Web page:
On the first day with WopeCar, I introduced myself to the team. I told them about my career path, my experiences in Europe and Cameroon and I shared some personal information about myself to hopefully connect the team. I think that because I shared that personal information, we as a team were able to create a very comfortable working environment.
I introduced 2 weekly meetings (on Tuesday and Thursday) to be able to learn fast about the operations of WopeCar but also to enable my colleagues to share their daily experiences on the ground.
During the first week, I realized that my Startup does not work data-driven. Somehow, decisions are made based on ambitions and not based on reality. That’s the reason why I introduced a list of information that needed to be collected from the client, which could enable us to identify and document current challenges.
What I found very impressive in Accra, is the fact that people are “doers”. When one has an idea, he immediately starts selling. This is a very valuable lesson since in Germany it’s the complete opposite. In Germany, people tend to wait and analyze every little piece of data to avoid making wrong decisions. I believe that finding the balance between both approaches, in either country, can increase economic activity.
On the second Week at WopeCar, I learned even more about the company’s attempts to find an optimal commission rate. When the founder started selling his product, he approached car rental businesses with a rate of 20%. Later he had to reduce it to 10% since no client was ready to pay such a commission. The more I talked with the CEO about his business, the more I got information about the business model. Most of the time, that information helped me a lot in clarifying and specifying the challenges. At this stage, the actual challenge is to shift the interaction with the clients from phone calls to a purely website-based interaction. Solving this problem would most likely create the foundation for expansion to Kumasi because an increase in clients can only be managed appropriately through automated processes.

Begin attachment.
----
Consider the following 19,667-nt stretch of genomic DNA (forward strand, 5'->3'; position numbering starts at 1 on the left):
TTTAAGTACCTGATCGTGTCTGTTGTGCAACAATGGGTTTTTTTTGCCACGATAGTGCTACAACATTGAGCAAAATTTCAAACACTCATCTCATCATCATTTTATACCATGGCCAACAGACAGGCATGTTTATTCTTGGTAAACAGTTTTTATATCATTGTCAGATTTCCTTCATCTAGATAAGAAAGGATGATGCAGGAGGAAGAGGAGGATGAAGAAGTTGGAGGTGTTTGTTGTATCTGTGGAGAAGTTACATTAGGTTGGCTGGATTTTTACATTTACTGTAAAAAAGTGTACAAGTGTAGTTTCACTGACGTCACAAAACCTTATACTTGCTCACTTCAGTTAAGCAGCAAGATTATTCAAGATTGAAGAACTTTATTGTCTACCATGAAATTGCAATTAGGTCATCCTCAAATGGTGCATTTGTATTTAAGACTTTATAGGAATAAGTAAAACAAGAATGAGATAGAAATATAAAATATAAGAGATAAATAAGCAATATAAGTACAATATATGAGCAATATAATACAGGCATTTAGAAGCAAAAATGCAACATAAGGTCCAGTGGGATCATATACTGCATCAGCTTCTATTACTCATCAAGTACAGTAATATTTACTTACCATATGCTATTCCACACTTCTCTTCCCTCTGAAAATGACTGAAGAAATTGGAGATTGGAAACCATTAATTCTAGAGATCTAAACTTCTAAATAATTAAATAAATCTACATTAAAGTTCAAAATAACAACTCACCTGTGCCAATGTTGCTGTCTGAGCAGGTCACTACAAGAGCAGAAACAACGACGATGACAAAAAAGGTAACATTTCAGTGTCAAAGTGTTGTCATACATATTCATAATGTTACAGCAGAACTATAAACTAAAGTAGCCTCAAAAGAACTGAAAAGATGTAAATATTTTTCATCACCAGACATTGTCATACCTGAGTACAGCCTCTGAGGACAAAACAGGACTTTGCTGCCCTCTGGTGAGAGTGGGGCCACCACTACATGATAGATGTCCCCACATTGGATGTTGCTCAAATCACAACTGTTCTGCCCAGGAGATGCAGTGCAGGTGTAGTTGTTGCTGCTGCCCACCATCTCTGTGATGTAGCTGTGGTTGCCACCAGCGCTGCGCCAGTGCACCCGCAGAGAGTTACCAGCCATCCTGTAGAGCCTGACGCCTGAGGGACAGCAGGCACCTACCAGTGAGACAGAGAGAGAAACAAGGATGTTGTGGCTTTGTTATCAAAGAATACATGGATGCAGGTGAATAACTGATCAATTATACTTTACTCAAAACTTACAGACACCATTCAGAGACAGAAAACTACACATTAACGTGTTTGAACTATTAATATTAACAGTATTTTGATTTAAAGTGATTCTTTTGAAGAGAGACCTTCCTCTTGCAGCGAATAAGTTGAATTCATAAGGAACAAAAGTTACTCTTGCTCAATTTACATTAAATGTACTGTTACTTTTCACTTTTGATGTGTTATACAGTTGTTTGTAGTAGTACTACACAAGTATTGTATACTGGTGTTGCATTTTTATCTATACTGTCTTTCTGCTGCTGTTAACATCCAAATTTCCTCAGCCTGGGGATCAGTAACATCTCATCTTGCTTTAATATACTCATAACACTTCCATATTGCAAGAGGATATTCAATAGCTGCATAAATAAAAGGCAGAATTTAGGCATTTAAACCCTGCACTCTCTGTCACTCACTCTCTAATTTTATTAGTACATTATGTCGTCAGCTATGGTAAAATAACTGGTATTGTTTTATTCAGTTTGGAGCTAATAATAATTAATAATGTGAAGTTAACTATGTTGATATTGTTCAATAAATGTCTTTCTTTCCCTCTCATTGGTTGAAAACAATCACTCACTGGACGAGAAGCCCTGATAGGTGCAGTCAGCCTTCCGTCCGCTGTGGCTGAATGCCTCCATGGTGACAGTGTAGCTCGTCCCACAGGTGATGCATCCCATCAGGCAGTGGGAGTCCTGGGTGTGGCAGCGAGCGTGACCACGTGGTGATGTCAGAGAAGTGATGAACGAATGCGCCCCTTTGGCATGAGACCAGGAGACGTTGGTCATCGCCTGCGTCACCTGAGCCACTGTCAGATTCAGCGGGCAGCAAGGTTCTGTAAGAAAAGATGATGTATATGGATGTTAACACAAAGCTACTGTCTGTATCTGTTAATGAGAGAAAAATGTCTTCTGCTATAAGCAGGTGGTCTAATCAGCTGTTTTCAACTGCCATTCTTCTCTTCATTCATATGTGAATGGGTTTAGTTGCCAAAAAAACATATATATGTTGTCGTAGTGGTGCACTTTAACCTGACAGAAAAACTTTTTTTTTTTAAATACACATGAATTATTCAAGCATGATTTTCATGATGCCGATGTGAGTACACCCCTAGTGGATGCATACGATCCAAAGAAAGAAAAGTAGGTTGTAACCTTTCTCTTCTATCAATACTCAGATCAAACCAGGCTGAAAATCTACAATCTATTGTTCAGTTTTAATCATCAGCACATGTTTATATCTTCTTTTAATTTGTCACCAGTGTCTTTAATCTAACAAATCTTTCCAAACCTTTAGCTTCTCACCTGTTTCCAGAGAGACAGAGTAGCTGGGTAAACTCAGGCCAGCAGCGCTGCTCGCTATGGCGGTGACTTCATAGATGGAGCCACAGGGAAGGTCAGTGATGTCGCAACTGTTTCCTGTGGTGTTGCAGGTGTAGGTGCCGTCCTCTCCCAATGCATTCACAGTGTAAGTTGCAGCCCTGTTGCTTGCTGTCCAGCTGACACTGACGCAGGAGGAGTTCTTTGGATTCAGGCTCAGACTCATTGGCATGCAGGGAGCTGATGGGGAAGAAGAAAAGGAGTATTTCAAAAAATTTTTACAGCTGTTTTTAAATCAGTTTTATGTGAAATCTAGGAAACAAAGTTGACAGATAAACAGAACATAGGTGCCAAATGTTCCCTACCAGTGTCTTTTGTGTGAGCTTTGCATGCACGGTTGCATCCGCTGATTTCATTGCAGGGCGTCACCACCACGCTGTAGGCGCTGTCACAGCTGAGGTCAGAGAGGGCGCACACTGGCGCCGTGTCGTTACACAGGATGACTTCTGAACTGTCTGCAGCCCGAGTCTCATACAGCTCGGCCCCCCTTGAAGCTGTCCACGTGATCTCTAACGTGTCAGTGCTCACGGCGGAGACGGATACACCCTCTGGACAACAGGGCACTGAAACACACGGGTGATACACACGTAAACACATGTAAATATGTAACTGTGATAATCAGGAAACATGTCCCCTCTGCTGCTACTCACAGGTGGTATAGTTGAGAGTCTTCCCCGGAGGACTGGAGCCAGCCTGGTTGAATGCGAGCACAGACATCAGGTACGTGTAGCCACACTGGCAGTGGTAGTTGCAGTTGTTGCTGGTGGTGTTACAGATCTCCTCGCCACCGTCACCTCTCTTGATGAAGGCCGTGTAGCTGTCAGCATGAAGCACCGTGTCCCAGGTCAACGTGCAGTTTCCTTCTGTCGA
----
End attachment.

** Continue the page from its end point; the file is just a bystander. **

I also used the tool “Google MyMaps” to identify and visualized all car rental businesses in Accra.
After analyzing the challenge closely, I figured out that shifting the customer’s habit from calling the salesperson to simply using the website, could be attained by gradually communicating and to a certain degree, training customers in understanding the benefits of booking through the website. Incentives could be created for those who use the website.
After several phone calls with the CEO and a meeting with the operations manager, we agreed upon my proposed solution, which I will work on next week.
In the third week, I started working on the “rental schedule” that I received from my colleagues Theo and Amanda. This sheet contains data on all car rental transactions of WopeCar in the year 2019. The CEO explained to me that because WopeCar does not own the cars it rents out, their negotiating power is relatively low. That’s why the CEO was very sure that the commission has to be at around 2-3%. Already during the first week of working with the startup, I learned that one must assume that all information given to me is wrong and needed to be checked again. These lessons proved to be valuable because after calculating the commission for every single month, I found out that it was at ca. 13%. I calculated further KPI’s that should support a data-driven decision process.
Furthermore, I explained to Theo and Amanda how to work with Google MyMaps. I also explain to my Colleagues why mapping out the car rental businesses in Accra could help WopeCar allocate resources more efficiently.
I introduced the data analysis sheet to Theo and Amanda and with their help, we were able to specify who our actual customers are and their specific sales volume.